Domen Arnič, Luka Krajnc, Jožica Gričar, Peter Prislan, 2022

Abstract: Environmental conditions affect tree-ring width (TRW), wood structure, and, consequently, wood density, which is one of the main wood quality indicators. Although studies on inter- and intra-annual variability in tree-ring features or density exist, studies demonstrating a clear link between wood structure on a cellular level and its effect on wood density on a macroscopic level are rare. Norway spruce with its simple coniferous structure and European beech, a diffuse-porous angiosperm species were selected to analyze these relationships. Increment cores were collected from both species at four sites in Slovenia. In total, 24 European beech and 17 Norway spruce trees were sampled. In addition, resistance drilling measurements were performed just a few centimeters above the increment core sampling. TRW and quantitative wood anatomy measurements were performed on the collected cores. Resistance drilling density values, tree-ring (TRW, earlywood width–EWW, transition-TWW, and latewood width–LWW) and wood-anatomical features (vessel/tracheid area and diameter, cell density, relative conductive area, and cell wall thickness) were then averaged for the first 7 cm of measurements. We observed significant relationships between tree-ring and wood-anatomical features in both spruce and beech. In spruce, the highest correlation values were found between TRW and LWW. In beech, the highest correlations were observed between TRW and cell density. There were no significant relationships between wood-anatomical features and resistance drilling density in beech. However, in spruce, a significant negative correlation was found between resistance drilling density and tangential tracheid diameter, and a positive correlation between resistance drilling density and both TWW + LWW and LWW. Our findings suggest that resistance drilling measurements can be used to evaluate differences in density within and between species, but they should be improved in resolution to be able to detect changes in wood anatomy.
Keywords: wood structure, Fagus sylvatica, Picea abies, quantitative wood anatomy, xylem anatomy, wood density, increment borer
DiRROS - Published: 08.04.2022; Views: 62; Downloads: 67
.pdf Fulltext (3,23 MB)

Worldwide diversity of endophytic fungi and insects associated with dormant tree twigs
Iva Franić, Simone Prospero, Kalev Adamson, Eric Allan, Fabio Attorre, Marie-Anne Auger-Rozenberg, Sylvie Augustin, Dimitrios N. Avtzis, Wim Baert, Marek Barta, Maarten De Groot, Barbara Piškur, 2022

Abstract: International trade in plants and climate change are two of the main factors causing damaging tree pests (i.e. fungi and insects) to spread into new areas. To mitigate these risks, a large-scale assessment of tree-associated fungi and insects is needed. We present records of endophytic fungi and insects in twigs of 17 angiosperm and gymnosperm genera, from 51 locations in 32 countries worldwide. Endophytic fungi were characterized by high-throughput sequencing of 352 samples from 145 tree species in 28 countries. Insects were reared from 227 samples of 109 tree species in 18 countries and sorted into taxonomic orders and feeding guilds. Herbivorous insects were grouped into morphospecies and were identified using molecular and morphological approaches. This dataset reveals the diversity of tree-associated taxa, as it contains 12,721 fungal Amplicon Sequence Variants and 208 herbivorous insect morphospecies, sampled across broad geographic and climatic gradients and for many tree species. This dataset will facilitate applied and fundamental studies on the distribution of fungal endophytes and insects in trees.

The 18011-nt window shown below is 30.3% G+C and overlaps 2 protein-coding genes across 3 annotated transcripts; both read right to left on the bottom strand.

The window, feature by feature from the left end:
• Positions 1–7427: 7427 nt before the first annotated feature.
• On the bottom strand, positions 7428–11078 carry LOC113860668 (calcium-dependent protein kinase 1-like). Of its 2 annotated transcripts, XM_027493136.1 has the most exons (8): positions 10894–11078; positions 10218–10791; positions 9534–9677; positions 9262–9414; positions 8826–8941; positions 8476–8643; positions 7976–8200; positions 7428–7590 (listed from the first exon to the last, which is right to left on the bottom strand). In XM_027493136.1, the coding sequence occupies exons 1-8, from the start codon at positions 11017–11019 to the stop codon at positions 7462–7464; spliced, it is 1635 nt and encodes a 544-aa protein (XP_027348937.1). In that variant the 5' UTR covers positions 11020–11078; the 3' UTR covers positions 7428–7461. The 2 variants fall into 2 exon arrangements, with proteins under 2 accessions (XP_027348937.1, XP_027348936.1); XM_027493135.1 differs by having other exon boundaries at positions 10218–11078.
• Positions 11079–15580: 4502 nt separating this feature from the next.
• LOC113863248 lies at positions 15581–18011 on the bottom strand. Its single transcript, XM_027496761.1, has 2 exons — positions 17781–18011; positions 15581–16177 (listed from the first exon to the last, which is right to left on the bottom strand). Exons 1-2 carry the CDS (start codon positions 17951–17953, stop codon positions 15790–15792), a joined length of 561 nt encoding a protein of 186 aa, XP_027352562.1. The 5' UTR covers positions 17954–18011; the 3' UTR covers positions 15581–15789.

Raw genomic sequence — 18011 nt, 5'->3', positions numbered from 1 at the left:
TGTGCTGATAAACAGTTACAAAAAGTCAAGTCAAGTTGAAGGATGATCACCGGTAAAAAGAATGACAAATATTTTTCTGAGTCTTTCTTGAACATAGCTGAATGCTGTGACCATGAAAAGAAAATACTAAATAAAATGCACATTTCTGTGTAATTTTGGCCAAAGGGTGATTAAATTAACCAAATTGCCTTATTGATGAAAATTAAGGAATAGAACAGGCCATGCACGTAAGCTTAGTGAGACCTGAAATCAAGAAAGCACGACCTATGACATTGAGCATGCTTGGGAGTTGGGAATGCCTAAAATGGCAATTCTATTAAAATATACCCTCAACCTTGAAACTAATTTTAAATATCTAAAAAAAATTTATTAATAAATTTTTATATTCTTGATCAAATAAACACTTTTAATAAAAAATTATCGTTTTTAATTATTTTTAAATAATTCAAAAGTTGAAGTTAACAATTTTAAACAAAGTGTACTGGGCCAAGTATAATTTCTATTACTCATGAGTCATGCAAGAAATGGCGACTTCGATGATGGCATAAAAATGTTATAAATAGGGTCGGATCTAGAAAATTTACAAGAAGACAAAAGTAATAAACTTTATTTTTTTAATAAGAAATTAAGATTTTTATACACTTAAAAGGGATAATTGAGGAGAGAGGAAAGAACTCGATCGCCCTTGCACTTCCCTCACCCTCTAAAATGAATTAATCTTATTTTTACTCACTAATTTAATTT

Keywords: diversity, endophytic fungi, endophytic insects, tree twigs
DiRROS - Published: 01.03.2022; Views: 176; Downloads: 102
.pdf Fulltext (1,32 MB)
This document has many files! More...

First report of Diplodia fraxini and Diplodia subglobosa causing canker and dieback of Fraxinus excelsior in Slovenia
Benedetto Teodoro Linaldeddu, Carlo Bregant, Lucio Montecchio, Ana Brglez, Barbara Piškur, Nikica Ogris, 2022

Abstract: Over the last decades the vitality and productivity of European ash trees in Slovenia has been seriously impacted by the onset of canker and dieback disease symptoms on young and old trees, primarily identified as ash dieback caused by Hymenoscyphus fraxineus. Given the limited information available about the aetiology of this emerging disease, a study was carried out to isolate, identify and characterize the fungal species involved in the observed ash symptoms. Field surveys were conducted in five forest sites where 50 symptomatic branch samples were collected. All samples were inspected and used for fungal isolation. Based on morphology, colony appearance and DNA sequence data of the internal transcribed spacer region (ITS), 125 fungal colonies belonging to five species were isolated and identified. Only a few symptomatic ash samples yielded colonies of H. fraxineus, whereas Botryosphaeriaceae species were isolated with a high frequency, with Diplodia fraxini as the dominant species. A pathogenicity test proved that all isolated species were pathogenic on European ash, causing bark lesions and wood discoloration. All Botryosphaeriaceae species isolated in this study are reported for the first time on European ash in Slovenia.
Keywords: emerging disease, invasive species, Botryosphaeriaceae, pathogenicity
DiRROS - Published: 01.03.2022; Views: 121; Downloads: 101
URL Fulltext (0,00 KB)
This document has many files! More...

Search done in 0 sec.
Back to top